Second, there are two exceptional elements in any community, and also in a Boolean algebra:  the origin and goal of the community, and the 0 and 1 elements in the algebra.  These elements are strictly analogous.  In the community, a historical event marks the origin of the community, and, in conjunction with the goal of the community, gives it sense and direction.  The entire community is therefore ordered by its relation to these elements.  They are its limits.  The same holds true in the Boolean algebra.  The 0-element and its obverse the 1-element bound the system of F-relations and determine the asymmetry or direction of the F-relations.  Further, just as the 0-element is contained in every possible F-relation in the system, the historical origin is contained within every relation between members of a community; in other words, the origin of each is equivalent to the logical product of the totality of elements and relations in the system.  Similarly, each element and relation in both the community and F-collection are contained within the 1-element, or goal of the community.  For the 1-element or the goal or cause of the community must include the totality of elements and relations which are directed toward its realization. The goal or cause, or the 1-element, is the completion of the system.  In Boolean terms, it is the logical sum of the entire system or community and as such functions as the superior limit.  Communities, like the system of Boolean elements, thus stand “between” the limits of 0 and 1,  origin and purpose, and they are asymmetrical or directed.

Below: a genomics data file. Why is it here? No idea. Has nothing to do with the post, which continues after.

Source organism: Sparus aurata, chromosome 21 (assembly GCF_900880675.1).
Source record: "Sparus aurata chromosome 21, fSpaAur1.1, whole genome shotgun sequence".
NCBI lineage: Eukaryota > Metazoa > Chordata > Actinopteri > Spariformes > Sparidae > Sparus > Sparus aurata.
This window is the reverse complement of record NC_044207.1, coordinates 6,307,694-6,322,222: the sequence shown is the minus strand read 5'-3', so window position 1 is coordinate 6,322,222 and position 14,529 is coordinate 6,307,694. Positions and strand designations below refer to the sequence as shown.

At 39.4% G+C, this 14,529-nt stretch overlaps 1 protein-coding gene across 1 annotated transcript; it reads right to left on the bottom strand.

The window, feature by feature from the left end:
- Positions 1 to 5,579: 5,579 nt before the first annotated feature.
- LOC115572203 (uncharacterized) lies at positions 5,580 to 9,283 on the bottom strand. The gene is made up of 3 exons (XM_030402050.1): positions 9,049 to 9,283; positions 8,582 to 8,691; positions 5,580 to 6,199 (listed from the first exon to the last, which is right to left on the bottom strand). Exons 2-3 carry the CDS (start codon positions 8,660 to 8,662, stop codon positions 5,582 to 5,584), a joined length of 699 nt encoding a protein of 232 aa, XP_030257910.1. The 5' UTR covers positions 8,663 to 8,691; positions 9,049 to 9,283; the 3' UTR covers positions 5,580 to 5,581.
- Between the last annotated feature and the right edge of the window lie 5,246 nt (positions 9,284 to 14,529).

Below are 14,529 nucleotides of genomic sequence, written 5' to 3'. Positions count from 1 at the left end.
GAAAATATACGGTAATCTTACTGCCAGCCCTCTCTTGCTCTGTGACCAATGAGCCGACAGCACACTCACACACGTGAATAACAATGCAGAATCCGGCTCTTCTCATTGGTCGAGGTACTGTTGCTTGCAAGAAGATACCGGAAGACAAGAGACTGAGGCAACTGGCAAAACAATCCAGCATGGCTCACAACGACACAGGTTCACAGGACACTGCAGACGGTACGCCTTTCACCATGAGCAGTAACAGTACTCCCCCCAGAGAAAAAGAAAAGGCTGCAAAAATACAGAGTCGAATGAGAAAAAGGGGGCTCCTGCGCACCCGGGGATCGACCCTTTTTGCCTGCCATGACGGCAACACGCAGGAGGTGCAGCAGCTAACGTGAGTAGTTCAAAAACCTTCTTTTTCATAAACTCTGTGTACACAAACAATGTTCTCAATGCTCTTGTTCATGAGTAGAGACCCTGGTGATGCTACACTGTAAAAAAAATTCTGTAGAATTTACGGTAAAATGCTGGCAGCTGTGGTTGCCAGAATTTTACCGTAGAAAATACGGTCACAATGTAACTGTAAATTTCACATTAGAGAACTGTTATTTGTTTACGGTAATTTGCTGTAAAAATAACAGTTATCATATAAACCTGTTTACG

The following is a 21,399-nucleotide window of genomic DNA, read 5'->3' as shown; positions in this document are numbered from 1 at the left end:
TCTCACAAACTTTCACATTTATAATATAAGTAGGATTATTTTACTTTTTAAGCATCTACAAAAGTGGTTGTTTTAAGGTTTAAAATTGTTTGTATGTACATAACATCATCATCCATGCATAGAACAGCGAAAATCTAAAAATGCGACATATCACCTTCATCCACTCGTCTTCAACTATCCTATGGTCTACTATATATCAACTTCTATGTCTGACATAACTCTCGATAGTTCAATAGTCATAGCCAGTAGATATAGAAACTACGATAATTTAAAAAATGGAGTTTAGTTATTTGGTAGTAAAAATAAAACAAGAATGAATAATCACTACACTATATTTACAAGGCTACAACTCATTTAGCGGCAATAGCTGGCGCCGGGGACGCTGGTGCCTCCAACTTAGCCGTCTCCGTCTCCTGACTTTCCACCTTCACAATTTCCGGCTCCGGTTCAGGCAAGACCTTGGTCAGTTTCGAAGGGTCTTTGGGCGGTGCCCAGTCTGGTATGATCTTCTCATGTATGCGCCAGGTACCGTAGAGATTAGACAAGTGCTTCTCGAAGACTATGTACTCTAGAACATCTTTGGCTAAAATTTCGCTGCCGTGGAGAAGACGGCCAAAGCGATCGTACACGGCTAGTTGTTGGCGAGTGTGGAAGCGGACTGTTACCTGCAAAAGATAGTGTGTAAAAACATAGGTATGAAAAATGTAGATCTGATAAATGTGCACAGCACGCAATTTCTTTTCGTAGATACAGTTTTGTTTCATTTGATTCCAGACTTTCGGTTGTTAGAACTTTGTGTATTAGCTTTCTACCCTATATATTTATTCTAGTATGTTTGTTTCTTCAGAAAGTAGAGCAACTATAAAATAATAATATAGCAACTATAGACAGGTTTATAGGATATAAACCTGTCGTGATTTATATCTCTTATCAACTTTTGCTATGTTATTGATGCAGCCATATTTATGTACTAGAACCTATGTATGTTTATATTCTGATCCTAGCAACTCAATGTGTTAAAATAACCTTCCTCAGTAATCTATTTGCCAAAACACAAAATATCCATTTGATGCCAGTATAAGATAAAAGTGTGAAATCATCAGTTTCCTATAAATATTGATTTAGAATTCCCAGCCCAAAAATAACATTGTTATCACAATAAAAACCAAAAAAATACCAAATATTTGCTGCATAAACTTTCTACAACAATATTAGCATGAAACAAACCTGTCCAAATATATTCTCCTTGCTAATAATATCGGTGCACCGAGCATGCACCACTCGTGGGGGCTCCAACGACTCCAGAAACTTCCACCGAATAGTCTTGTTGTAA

The four Christian ideas which Royce argues constitute the essence of Christianity – morally burdened individual, atonement, salvation, and community – are therefore woven together in such a manner as to be simultaneously a “doctrine of life,” but also a logical system of O- and F-relations which captures the structure of this life, and transformation and growth of this life through O-relations to F-relations. By virtue of the logical basis of these Christian ideas, Royce implies that it is possible to recognize them universally, thus demonstrating that they contain in addition to their specific religious meaning a purely “practical and human” meaning.  The necessary development of the self involves it in a process which produces a division between self and other, a division which it embodies within itself and its fractured consciousness.  Originating from some hidden abyss, only loyalty to the cause of a living community reconciles this inner and outer division, thus producing a higher form of consciousness and an integrated life.  This is, according to Royce, the universal meaning of the symbolic stories and legends found in the Christian scriptures, and embodied in the Christian Church.